Remainers should take a note from Brexiteers and embrace aggressive debate – it’s the only option in this political climate

When no depth is too low for the other side to plumb, aren’t you setting yourself up to lose by trying to be as pure as the driven snow in response?

James Moore
Thursday 29 November 2018 15:47
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Do we, on the Remain side, owe a duty to the truth? I had this discussion on Twitter with Simon French, a former Cabinet Office civil servant turned chief economist for City broker Panmure Gordon, on that very subject last night.

He was objecting to some of the reporting of the fairly dire scenario put forward for the UK economy in the event of a chaotic no-deal Brexit by the Bank of England’s governor Mark Carney. French is an advocate of a “sensible evidence-led debate”.

I would argue that had one been conducted, we wouldn’t be in this situation.

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The Leave side set out its stall by burning through any and all evidence with lies (£350m for the NHS, we can have our cake and eat it, a deal will be the easiest thing in human history etc etc). Then it lied again, then it lied some more. It’s still at it. There are signs that these falsehoods are finally starting to wear thin with the public now that they are confronting reality.

This can be seen not just in the opinion polls, but also in the economic data, such as the declining consumer confidence numbers I covered for The Independent’s business section today, which are perhaps are more reliable barometer of people’s thinking (and are based on a larger sample than most polls).

French didn’t disagree. He did say that he fails “to see the merit in a race to the bottom”, as regards partisan reporting and that he continues to believe “Remain advocates must keep their/our standards high”.

That gnawed at me for the whole of the evening.

When no depth is too low for the other side to plumb, aren’t you setting yourself up to lose by trying to be as pure as the driven snow in response?

Isn’t it time, as Paul Giamatti’s character states in George Clooney's The Ides of March – the film about a US Democratic Party primary – to “get down in the mud with the f-ing elephants”?

With the future of this country at stake, can we really afford to indulge French in his idealism? I finally came to the conclusion that we just about can, if not quite to the level he would advocate, because the arguments are with us.

It’s actually possible to see the hysteria, the threats, and the ever more blatant mendacity indulged in by Brexiteers of late, as a sign of strength. Having comprehensively lost the argument, it’s all they have left.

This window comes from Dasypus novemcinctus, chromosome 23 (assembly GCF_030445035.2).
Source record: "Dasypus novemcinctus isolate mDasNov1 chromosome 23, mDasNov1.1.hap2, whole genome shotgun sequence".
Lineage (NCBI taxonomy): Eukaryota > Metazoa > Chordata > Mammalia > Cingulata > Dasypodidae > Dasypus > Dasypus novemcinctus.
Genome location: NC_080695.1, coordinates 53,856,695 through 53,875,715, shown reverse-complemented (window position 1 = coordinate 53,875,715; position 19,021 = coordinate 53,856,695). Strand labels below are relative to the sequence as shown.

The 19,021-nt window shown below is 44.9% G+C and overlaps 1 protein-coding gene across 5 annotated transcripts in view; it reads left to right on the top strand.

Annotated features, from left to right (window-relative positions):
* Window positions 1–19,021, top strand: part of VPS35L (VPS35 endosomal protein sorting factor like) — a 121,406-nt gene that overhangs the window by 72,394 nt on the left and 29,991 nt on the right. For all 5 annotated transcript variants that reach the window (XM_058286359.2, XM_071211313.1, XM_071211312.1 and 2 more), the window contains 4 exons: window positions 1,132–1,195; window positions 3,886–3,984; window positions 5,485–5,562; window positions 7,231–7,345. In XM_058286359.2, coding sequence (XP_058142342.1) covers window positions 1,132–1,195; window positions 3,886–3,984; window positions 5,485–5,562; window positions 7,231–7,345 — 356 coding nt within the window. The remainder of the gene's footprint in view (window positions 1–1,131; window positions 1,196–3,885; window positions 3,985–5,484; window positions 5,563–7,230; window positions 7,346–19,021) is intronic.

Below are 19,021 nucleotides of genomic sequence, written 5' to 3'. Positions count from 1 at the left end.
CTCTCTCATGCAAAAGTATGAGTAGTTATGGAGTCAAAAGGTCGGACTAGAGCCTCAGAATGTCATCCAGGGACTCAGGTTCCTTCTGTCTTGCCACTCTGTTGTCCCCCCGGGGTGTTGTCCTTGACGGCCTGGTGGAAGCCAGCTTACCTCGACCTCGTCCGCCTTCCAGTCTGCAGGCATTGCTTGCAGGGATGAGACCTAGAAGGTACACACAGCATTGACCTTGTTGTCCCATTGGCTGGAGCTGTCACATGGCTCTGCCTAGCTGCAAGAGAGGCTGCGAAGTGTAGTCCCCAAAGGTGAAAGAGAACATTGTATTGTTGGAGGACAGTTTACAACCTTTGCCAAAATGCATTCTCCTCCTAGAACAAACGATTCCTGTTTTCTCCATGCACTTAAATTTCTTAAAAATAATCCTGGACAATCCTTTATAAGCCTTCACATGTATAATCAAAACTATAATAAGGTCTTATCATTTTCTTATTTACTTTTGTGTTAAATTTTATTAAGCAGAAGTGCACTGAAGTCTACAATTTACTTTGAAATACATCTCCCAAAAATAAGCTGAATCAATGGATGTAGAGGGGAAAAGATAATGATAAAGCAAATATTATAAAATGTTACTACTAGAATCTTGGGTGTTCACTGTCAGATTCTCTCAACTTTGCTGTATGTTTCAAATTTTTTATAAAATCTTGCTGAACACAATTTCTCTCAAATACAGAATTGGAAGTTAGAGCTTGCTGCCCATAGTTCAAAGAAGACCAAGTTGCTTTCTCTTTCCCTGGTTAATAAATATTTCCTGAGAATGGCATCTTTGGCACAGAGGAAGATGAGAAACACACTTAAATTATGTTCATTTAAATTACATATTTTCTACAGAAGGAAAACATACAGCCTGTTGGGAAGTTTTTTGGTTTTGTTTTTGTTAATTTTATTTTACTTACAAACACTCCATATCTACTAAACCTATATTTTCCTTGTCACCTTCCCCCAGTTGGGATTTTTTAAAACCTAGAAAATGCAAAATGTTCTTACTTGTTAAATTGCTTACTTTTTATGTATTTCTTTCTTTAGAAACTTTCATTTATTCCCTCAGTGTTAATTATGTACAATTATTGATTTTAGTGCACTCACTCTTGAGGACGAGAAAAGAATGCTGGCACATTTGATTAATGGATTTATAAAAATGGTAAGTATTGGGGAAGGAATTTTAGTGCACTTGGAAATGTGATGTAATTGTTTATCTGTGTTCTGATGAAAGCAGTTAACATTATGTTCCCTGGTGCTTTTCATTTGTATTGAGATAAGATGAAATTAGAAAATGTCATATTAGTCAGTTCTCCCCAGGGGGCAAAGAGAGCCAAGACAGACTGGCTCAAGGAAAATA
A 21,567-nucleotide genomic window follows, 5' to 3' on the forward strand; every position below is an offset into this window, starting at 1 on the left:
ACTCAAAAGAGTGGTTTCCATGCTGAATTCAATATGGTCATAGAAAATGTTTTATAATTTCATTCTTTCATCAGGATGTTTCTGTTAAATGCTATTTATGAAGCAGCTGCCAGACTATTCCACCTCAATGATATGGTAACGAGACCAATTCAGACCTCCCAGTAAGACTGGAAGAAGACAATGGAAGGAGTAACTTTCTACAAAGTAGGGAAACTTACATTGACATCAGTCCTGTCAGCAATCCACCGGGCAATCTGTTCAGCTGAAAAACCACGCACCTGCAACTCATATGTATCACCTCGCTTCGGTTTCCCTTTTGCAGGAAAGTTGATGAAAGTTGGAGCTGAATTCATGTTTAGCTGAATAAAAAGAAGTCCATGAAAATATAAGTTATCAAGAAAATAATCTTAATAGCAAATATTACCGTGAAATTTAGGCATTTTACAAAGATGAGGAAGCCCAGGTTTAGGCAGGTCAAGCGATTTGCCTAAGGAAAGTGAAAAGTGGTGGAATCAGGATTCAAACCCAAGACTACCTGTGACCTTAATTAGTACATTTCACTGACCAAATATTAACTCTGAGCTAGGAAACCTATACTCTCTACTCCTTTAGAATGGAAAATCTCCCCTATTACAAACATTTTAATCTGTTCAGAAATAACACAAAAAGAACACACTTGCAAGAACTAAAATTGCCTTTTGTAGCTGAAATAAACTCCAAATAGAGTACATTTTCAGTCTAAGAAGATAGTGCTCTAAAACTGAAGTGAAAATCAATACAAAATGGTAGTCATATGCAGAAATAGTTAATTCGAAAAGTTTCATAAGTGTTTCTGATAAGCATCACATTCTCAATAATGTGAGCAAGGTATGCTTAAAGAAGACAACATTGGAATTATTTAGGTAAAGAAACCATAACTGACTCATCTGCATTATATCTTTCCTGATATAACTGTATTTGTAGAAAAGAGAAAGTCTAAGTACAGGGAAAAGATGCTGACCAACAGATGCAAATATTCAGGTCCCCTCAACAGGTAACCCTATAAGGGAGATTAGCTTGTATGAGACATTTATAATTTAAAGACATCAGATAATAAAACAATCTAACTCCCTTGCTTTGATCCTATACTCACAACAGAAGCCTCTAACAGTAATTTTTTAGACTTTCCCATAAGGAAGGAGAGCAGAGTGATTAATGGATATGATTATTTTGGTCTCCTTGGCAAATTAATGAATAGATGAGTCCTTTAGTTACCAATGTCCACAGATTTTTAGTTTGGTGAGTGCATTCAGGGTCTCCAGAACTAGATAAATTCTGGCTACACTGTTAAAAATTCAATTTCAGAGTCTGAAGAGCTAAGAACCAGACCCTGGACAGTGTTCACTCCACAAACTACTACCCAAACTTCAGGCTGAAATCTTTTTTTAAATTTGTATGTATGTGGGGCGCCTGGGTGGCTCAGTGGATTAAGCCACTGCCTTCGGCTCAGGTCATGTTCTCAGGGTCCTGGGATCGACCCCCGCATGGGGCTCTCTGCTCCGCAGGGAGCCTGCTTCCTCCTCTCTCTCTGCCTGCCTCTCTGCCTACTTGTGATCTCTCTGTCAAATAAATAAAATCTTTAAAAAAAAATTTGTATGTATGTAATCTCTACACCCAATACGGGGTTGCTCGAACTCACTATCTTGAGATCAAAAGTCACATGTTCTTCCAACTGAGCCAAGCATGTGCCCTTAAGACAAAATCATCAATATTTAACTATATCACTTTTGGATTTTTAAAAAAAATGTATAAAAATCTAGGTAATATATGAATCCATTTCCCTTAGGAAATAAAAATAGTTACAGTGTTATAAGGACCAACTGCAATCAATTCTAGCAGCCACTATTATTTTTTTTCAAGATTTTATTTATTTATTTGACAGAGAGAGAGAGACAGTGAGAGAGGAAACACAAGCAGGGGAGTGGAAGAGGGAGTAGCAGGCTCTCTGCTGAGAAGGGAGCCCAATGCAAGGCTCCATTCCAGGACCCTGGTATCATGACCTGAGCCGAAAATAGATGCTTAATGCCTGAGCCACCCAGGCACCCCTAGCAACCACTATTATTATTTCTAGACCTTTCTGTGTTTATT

Where we need to “get down in the mud with the f-ing elephants”, is in giving no quarter to them. That is, if you like, the lesson of Jo Johnson.

Nobody paid much, if any attention, to Boris Johnson’s Remain-backing little bro prior to his going nuclear by resigning from government office. He was perhaps best known for the disastrous appointment of right-wing yahoo Toby Young to the board of the “Office for Students” while serving as higher education minister, a decision that had to be rapidly reversed thanks to the misogynist content of some of Young’s tweets, among other things.

Since he pushed the button with his resignation and a fairly brutal assessment of Theresa May’s Brexit deal, combined with his advocacy of a fresh referendum, he’s been all over the media. His star seems to be ascending as quickly as that of the elder Johnson fades.

The attention given to his latest speech, bluntly warning of a Tory Armageddon if Brexit goes bad (and that’s odds on), is a case in point.

Some of the other Remain Tories are starting to see necessity of putting some metal inside their boxing gloves, as opposed to cleaving to the desires of the extremists in their midst for the sake of “party unity”.

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The laughably named European Research Group have never given a fig for that concept. They’re the elephants in the mud, who’ve been prepared to spray whatever muck it takes in pursuit of their goals.

It isn’t solely the Remain Tories, who’ve been guilty of thinking that you can combat Brexiteers by sticking to the norms of civilised behaviour. It’s a failing that much of the Remain side has arguably only recently recognised.

It is, however, just about possible to fight dirty with the truth, to satisfy the desires of people like the good French – a decent and civilised character – for accuracy while still wrestling with the elephants.

Because the facts are on our side, there’s no real need to go over the top with them. They are what they are. The Brexit backing government’s own figures showing every Brexit outcome leaves us poorer, and probably in quite a mess too, are a case in point.

It’s still going to take a few more people than Johnson going nuclear in response to them to get us over the hill, however, and perhaps for them to be even rougher than he has about it.

You can be honest in dealing with elephants and liars. But you can’t play nice.

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